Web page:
Exploratory modeling in California’s Central Valley indicates that evaluating the costs, benefits, and risks to individual providers is necessary to ensure the viability of future water projects.
Success in Yosemite is driving the wider use of lidar surveys to support forest health and wildfire resilience, study wildlife habitats, and monitor water resources.
Researchers have developed a new analysis based on a river’s catchment area as opposed its length.
Streamflow in the West has been below average since the early 2000s, but a new analysis shows that streams aren’t as dry as expected.
Telecom fiber repurposed as distributed acoustic sensing arrays can image near-surface structure and potentially improve seismic hazard mapping in urban areas.
Modeling suggests that rising sea levels will render Southern California ports increasingly vulnerable to waves from distant-source tsunamis.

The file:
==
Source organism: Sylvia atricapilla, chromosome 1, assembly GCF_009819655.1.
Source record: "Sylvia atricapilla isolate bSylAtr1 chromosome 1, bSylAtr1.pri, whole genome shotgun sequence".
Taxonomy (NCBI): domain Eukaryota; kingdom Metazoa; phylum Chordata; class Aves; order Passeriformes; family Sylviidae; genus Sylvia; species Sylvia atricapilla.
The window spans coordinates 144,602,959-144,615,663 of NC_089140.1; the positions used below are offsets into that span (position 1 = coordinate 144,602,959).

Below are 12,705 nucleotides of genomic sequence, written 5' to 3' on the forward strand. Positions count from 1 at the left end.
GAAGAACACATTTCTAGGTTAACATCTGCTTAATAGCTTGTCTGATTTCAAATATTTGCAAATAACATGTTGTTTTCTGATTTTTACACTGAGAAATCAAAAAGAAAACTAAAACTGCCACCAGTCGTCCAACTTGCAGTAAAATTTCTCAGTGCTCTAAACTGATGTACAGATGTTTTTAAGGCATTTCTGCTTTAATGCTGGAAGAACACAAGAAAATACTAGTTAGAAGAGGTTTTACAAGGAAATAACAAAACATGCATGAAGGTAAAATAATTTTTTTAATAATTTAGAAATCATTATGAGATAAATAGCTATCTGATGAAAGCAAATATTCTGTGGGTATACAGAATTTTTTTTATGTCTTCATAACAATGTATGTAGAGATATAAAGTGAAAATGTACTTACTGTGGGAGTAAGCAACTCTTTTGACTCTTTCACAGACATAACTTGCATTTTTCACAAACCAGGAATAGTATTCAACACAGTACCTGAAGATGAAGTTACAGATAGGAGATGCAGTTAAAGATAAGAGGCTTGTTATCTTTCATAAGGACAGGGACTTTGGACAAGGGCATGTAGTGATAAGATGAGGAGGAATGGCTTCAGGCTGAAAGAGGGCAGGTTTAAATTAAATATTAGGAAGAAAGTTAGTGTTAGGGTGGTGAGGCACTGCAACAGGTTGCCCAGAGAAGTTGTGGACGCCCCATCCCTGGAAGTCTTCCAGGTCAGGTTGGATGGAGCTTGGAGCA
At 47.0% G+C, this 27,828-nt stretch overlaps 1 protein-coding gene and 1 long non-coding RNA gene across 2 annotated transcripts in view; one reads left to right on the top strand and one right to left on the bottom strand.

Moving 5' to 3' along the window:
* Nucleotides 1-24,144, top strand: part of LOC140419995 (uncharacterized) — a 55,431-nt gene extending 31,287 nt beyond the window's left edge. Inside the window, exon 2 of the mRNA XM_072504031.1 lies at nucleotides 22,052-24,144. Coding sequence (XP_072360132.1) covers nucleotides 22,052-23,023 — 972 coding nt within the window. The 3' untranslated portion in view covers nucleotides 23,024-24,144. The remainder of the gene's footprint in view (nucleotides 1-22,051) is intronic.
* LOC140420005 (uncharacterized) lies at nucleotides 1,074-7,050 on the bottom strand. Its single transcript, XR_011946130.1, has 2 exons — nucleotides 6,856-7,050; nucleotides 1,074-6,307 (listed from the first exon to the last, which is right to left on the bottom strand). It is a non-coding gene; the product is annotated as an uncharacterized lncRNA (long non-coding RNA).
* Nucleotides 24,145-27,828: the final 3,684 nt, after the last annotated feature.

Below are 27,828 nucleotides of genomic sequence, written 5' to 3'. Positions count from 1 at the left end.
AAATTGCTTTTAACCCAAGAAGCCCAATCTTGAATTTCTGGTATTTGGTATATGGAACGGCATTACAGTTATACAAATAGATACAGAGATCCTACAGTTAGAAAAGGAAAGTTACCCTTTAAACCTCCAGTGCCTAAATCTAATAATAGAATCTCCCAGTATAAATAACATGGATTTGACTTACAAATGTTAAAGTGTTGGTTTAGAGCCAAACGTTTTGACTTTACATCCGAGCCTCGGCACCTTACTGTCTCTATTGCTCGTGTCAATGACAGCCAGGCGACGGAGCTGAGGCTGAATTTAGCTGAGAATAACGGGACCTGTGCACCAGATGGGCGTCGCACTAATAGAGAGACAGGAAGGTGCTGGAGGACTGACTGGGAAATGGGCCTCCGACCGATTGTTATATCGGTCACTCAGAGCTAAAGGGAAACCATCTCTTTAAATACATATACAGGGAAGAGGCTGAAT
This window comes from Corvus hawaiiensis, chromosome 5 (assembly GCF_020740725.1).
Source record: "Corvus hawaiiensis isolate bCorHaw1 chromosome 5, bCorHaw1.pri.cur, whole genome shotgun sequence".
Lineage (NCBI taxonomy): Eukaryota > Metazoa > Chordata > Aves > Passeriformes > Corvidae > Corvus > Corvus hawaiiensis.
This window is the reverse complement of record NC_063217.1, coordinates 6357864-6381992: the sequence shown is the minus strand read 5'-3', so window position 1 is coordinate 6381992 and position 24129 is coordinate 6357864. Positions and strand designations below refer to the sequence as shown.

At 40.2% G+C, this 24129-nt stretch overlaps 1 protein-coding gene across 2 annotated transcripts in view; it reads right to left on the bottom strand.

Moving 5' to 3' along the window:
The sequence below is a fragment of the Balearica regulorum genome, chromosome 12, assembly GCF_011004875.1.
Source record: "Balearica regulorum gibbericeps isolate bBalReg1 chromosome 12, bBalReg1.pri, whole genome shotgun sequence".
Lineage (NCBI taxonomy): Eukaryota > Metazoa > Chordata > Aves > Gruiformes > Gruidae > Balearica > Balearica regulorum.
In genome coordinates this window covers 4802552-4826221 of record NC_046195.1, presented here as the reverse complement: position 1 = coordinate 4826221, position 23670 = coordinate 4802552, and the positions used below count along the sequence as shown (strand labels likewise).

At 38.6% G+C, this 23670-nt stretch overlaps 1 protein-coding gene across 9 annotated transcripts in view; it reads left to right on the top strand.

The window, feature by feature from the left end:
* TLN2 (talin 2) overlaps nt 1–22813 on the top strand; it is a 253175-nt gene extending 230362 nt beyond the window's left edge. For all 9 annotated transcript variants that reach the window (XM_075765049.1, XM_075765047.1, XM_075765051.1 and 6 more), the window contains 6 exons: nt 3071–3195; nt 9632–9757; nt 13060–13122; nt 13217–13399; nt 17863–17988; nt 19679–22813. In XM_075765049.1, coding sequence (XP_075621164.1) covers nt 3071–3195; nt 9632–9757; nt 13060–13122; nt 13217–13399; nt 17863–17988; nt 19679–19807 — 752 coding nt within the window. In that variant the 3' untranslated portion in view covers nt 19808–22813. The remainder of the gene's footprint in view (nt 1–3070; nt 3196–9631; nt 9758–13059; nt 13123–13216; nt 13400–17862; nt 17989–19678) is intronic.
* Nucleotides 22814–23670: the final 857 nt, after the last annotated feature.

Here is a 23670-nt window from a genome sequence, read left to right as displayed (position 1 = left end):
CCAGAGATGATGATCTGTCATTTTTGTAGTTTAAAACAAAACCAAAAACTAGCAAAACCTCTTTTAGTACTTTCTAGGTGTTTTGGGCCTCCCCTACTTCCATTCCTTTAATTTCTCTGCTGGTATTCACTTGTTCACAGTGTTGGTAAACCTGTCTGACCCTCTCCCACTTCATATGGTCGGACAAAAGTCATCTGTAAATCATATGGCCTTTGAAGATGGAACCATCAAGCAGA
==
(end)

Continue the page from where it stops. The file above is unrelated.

Scientists have long assumed that dust storms lead to infections with the desert soil fungus Coccidioides, but new evidence suggests otherwise.
Another significant step has been taken in methods for managing water resources in the face of climatic changes and other future uncertainties. Dynamic adaptation is becoming a reality.
California plans to use forest thinning to reduce wildfire risk. New research suggests the state could also see a climate benefit by repurposing waste wood produced by thinning.
The insecticide sulfuryl fluoride isn’t included in federal or state emissions reduction goals.